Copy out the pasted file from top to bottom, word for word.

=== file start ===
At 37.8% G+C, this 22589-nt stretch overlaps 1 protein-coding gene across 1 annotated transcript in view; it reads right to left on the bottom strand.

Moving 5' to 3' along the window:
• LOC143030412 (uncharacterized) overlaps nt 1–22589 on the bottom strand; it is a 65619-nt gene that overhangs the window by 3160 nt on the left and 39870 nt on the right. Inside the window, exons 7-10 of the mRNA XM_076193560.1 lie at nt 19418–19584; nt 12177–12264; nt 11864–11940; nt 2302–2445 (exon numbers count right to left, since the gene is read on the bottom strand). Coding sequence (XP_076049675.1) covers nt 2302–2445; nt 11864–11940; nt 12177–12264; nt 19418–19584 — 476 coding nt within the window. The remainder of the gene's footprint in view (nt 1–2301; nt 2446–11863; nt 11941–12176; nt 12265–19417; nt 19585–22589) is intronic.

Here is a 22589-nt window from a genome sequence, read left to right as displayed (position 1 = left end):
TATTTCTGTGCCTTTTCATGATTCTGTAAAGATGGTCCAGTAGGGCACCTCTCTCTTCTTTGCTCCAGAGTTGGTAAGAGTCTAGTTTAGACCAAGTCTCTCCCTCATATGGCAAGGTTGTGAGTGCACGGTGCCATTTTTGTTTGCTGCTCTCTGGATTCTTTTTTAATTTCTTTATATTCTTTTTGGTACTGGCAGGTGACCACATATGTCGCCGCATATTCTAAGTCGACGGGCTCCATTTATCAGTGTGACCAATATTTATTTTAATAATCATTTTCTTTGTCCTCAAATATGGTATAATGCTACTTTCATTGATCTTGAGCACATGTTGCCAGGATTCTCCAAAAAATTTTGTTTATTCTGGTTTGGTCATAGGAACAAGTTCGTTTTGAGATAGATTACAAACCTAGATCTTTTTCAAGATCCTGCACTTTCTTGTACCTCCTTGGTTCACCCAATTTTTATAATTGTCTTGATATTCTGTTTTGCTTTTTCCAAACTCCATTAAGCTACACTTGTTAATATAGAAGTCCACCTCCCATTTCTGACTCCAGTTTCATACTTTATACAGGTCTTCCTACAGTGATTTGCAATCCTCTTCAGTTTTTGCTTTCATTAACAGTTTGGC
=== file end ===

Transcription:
At 37.8% G+C, this 22589-nt stretch overlaps 1 protein-coding gene across 1 annotated transcript in view; it reads right to left on the bottom strand.

Moving 5' to 3' along the window:
• LOC143030412 (uncharacterized) overlaps nt 1–22589 on the bottom strand; it is a 65619-nt gene that overhangs the window by 3160 nt on the left and 39870 nt on the right. Inside the window, exons 7-10 of the mRNA XM_076193560.1 lie at nt 19418–19584; nt 12177–12264; nt 11864–11940; nt 2302–2445 (exon numbers count right to left, since the gene is read on the bottom strand). Coding sequence (XP_076049675.1) covers nt 2302–2445; nt 11864–11940; nt 12177–12264; nt 19418–19584 — 476 coding nt within the window. The remainder of the gene's footprint in view (nt 1–2301; nt 2446–11863; nt 11941–12176; nt 12265–19417; nt 19585–22589) is intronic.

Here is a 22589-nt window from a genome sequence, read left to right as displayed (position 1 = left end):
TATTTCTGTGCCTTTTCATGATTCTGTAAAGATGGTCCAGTAGGGCACCTCTCTCTTCTTTGCTCCAGAGTTGGTAAGAGTCTAGTTTAGACCAAGTCTCTCCCTCATATGGCAAGGTTGTGAGTGCACGGTGCCATTTTTGTTTGCTGCTCTCTGGATTCTTTTTTAATTTCTTTATATTCTTTTTGGTACTGGCAGGTGACCACATATGTCGCCGCATATTCTAAGTCGACGGGCTCCATTTATCAGTGTGACCAATATTTATTTTAATAATCATTTTCTTTGTCCTCAAATATGGTATAATGCTACTTTCATTGATCTTGAGCACATGTTGCCAGGATTCTCCAAAAAATTTTGTTTATTCTGGTTTGGTCATAGGAACAAGTTCGTTTTGAGATAGATTACAAACCTAGATCTTTTTCAAGATCCTGCACTTTCTTGTACCTCCTTGGTTCACCCAATTTTTATAATTGTCTTGATATTCTGTTTTGCTTTTTCCAAACTCCATTAAGCTACACTTGTTAATATAGAAGTCCACCTCCCATTTCTGACTCCAGTTTCATACTTTATACAGGTCTTCCTACAGTGATTTGCAATCCTCTTCAGTTTTTGCTTTCATTAACAGTTTGGC